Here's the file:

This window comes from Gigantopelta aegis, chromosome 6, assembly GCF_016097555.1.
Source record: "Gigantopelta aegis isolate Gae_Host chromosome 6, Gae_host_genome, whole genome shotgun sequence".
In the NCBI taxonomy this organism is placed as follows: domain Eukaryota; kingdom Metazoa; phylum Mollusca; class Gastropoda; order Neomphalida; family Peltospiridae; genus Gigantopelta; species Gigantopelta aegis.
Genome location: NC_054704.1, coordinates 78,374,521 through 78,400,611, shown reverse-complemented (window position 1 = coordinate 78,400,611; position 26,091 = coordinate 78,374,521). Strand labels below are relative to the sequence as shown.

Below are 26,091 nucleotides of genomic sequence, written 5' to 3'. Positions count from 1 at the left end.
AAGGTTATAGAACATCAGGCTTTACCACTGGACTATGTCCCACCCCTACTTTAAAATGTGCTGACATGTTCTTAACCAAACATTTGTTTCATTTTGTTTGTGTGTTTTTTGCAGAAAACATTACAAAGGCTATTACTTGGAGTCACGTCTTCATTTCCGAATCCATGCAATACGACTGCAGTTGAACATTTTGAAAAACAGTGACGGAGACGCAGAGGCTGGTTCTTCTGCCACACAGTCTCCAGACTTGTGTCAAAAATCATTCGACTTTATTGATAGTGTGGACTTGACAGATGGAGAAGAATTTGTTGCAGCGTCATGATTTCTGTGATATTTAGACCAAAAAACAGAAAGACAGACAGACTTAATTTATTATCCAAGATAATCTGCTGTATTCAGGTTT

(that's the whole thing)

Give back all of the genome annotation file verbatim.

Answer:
This window comes from Gigantopelta aegis, chromosome 6, assembly GCF_016097555.1.
Source record: "Gigantopelta aegis isolate Gae_Host chromosome 6, Gae_host_genome, whole genome shotgun sequence".
In the NCBI taxonomy this organism is placed as follows: domain Eukaryota; kingdom Metazoa; phylum Mollusca; class Gastropoda; order Neomphalida; family Peltospiridae; genus Gigantopelta; species Gigantopelta aegis.
Genome location: NC_054704.1, coordinates 78,374,521 through 78,400,611, shown reverse-complemented (window position 1 = coordinate 78,400,611; position 26,091 = coordinate 78,374,521). Strand labels below are relative to the sequence as shown.

Below are 26,091 nucleotides of genomic sequence, written 5' to 3'. Positions count from 1 at the left end.
AAGGTTATAGAACATCAGGCTTTACCACTGGACTATGTCCCACCCCTACTTTAAAATGTGCTGACATGTTCTTAACCAAACATTTGTTTCATTTTGTTTGTGTGTTTTTTGCAGAAAACATTACAAAGGCTATTACTTGGAGTCACGTCTTCATTTCCGAATCCATGCAATACGACTGCAGTTGAACATTTTGAAAAACAGTGACGGAGACGCAGAGGCTGGTTCTTCTGCCACACAGTCTCCAGACTTGTGTCAAAAATCATTCGACTTTATTGATAGTGTGGACTTGACAGATGGAGAAGAATTTGTTGCAGCGTCATGATTTCTGTGATATTTAGACCAAAAAACAGAAAGACAGACAGACTTAATTTATTATCCAAGATAATCTGCTGTATTCAGGTTT